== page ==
|Starling House / Alix E. Harrow|
NY: Tor, c2023.
If you are looking for a dark, enchanted, gothic fairy tale set in a depressing Kentuckian coal mining town ironically named Eden, look no further. The story of Opal, her little brother Jasper, and the mysteries of Starling House and it's last inhabitant, Arthur Starling, will be what you need. (and what a beautiful cover!)
Opal struggles on her own to support herself and her brother once her mother dies in a car accident. They've been on their own, living in a motel, for years now. Opal sees that Jasper has potential, that he should get out of Eden and make something of himself. But to do this, she doesn't talk to Jasper at all, rather she secretly applies to get him into a fancy school full of rich white people. It's vital to her that she find the money for this project so she'll do any crummy job necessary. When her temper gets her fired from her convenience store job, she's desperate for any income.
She's been dreaming of Starling House for years - it's decrepit, avoided by locals, left to go to ruin in its own spooky grounds. But now she's drawn to it, in a way she can't explain. She enters the gates and knocks on the door...she's met by the gruff and strange Arthur, who finds himself hiring her as a housekeeper against his own wishes. And she loves it - she loves cleaning up the rooms, finding her way around the house, feeling like it is responding to her care. She also loves the excellent salary Arthur pays her, and finds that despite his odd behaviour and (at first) off-putting looks, they are starting to get along in their own way.
There are so many tropes in the story - an orphaned girl, a 'godmother' of sorts, a prickly prince, monsters and an Underworld. A haunted house. Dreams and myths and women facing difficult obstacles. And true love to solve it all. At one point, Beauty & the Beast is mentioned, and it's a bit of a hint to the structure of the story, but this is much more. It's a magical invention of misty, dream monsters who cause havoc in the real world, and imprison the Warden of Starling House in their responsibilities to guard the house. Until they don't.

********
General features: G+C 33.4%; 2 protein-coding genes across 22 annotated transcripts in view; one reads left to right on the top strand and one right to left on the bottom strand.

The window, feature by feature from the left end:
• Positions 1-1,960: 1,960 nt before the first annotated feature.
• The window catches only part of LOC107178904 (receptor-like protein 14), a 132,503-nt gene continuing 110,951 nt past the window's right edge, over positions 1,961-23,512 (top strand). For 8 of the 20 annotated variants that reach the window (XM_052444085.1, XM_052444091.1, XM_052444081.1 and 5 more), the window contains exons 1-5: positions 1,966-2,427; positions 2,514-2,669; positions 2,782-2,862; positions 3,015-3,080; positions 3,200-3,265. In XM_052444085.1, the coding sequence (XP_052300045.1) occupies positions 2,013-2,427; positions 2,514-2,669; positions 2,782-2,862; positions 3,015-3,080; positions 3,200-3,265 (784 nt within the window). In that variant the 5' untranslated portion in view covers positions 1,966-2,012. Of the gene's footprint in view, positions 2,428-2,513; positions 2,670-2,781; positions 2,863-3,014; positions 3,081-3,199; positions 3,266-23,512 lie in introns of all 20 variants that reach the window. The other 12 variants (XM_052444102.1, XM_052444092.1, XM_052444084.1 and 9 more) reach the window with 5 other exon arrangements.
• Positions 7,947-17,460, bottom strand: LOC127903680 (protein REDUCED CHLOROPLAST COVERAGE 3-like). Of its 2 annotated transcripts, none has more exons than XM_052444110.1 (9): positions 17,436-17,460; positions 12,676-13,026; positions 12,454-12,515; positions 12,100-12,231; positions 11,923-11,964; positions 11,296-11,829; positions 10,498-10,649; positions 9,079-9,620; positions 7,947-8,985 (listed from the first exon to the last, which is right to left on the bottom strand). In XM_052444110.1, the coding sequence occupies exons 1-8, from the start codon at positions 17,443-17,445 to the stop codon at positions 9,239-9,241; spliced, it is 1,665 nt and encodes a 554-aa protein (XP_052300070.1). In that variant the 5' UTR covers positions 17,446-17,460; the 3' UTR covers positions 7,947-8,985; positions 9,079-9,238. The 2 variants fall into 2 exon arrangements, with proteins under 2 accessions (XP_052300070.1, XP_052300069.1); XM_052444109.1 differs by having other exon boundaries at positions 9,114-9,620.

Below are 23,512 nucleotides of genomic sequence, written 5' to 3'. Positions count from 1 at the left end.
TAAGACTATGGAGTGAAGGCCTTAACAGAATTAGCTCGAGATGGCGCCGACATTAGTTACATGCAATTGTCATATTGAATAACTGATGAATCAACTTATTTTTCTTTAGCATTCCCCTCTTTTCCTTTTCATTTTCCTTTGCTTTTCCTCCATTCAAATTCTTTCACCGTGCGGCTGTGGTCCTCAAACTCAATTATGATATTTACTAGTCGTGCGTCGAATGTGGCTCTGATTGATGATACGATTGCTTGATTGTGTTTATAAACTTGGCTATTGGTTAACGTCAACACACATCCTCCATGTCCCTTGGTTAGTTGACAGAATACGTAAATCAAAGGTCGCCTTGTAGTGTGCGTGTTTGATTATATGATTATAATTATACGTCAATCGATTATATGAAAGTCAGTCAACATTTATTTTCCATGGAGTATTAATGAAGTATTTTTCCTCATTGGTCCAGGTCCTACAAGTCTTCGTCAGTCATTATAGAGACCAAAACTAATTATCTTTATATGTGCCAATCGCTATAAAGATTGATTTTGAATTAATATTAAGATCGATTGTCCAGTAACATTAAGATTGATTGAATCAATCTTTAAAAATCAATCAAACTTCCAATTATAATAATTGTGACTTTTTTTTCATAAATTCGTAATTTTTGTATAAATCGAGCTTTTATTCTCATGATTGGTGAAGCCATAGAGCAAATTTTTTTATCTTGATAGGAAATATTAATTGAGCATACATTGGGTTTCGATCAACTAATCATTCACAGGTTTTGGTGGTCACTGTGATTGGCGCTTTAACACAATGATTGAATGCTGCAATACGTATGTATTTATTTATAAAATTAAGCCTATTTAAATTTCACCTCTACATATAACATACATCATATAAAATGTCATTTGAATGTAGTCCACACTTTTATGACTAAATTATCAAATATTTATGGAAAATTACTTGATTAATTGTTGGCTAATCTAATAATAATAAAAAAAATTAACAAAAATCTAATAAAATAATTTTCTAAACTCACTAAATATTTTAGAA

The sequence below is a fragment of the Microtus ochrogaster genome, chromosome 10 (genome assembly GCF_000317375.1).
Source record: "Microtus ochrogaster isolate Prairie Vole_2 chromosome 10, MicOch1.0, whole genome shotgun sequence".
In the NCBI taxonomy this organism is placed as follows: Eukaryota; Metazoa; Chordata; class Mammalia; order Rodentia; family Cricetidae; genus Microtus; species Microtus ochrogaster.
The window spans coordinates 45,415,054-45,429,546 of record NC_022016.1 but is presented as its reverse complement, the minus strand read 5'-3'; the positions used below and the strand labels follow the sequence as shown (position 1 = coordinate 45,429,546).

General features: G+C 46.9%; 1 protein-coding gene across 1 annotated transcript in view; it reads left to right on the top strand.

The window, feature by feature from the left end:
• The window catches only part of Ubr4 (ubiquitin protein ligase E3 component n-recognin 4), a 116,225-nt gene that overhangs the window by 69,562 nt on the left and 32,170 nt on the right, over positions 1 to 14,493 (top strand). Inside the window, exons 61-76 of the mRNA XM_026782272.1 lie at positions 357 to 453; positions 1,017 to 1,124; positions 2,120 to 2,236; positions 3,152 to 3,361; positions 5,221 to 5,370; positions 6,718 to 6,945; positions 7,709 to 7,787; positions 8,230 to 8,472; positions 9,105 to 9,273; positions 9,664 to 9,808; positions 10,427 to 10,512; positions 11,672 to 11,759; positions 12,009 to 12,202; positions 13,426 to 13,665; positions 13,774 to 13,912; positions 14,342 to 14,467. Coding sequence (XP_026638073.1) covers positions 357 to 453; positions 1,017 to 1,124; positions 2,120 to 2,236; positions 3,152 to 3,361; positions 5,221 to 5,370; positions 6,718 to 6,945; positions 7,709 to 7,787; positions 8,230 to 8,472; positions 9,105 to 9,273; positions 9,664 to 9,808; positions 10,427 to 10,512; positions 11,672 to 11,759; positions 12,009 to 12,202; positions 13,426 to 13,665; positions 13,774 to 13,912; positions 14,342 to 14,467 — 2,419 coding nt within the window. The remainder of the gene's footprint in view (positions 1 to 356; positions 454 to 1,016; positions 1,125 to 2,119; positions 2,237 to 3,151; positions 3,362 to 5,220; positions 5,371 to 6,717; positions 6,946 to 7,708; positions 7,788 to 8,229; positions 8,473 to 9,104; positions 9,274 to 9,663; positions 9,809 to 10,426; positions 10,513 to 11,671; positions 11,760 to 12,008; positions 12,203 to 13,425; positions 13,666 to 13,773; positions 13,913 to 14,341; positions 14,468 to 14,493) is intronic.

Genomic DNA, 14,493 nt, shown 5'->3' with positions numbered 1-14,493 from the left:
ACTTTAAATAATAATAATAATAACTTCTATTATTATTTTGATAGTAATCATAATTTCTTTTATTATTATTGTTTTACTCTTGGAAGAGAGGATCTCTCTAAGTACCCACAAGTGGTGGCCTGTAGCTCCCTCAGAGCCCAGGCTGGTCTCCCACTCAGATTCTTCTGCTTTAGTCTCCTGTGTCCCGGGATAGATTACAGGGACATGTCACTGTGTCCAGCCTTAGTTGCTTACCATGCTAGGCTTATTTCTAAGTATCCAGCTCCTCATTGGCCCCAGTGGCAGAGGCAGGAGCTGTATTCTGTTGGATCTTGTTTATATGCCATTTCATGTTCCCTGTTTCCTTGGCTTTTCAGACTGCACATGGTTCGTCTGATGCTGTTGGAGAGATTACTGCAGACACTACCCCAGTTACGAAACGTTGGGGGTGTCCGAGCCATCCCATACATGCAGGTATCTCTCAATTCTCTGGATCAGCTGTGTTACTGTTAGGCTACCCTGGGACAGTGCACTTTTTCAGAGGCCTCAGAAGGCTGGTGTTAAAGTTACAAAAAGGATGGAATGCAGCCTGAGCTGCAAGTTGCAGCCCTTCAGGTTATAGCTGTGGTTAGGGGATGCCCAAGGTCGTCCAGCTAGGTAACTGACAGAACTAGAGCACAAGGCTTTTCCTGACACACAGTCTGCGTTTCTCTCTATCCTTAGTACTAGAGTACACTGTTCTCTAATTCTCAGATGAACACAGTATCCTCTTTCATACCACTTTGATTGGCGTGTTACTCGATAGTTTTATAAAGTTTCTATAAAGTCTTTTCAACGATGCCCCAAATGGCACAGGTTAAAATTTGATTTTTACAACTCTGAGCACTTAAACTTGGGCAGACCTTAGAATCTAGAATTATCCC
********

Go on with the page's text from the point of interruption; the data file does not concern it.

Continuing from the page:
It's beautifully imagined, with a detailed backstory that brings up class, misogyny, abandonment, trauma, anger and more. The writing style is a mix of earthy and florid, depending on what's going on and who's in the forefront, which I really liked.
There are some flaws for me; the relationship between Opal and Jasper didn't feel quite right, with Jasper not getting much airtime at all. And Opal's obsessive need to find him a place at a prestigious university, without even asking him, was a bit strange - it felt controlling, not necessarily wholly altruistic. If she wanted him to leave that bad, why didn't they leave together? This is explained in part, in the story, but it didn't convince me.
Otherwise, I really enjoyed this one. There were some side characters like the motel owner and the local librarian, who I loved, and some scummy locals too, who felt real. I'd describe this as eerie, spooky fantasy, with many influences of dark fantasy in it. It's not horror, despite the few moments of bloody encounters found here and there. But it's just right for my level of 'horror' tolerance, and it's the perfect read for a Halloween night.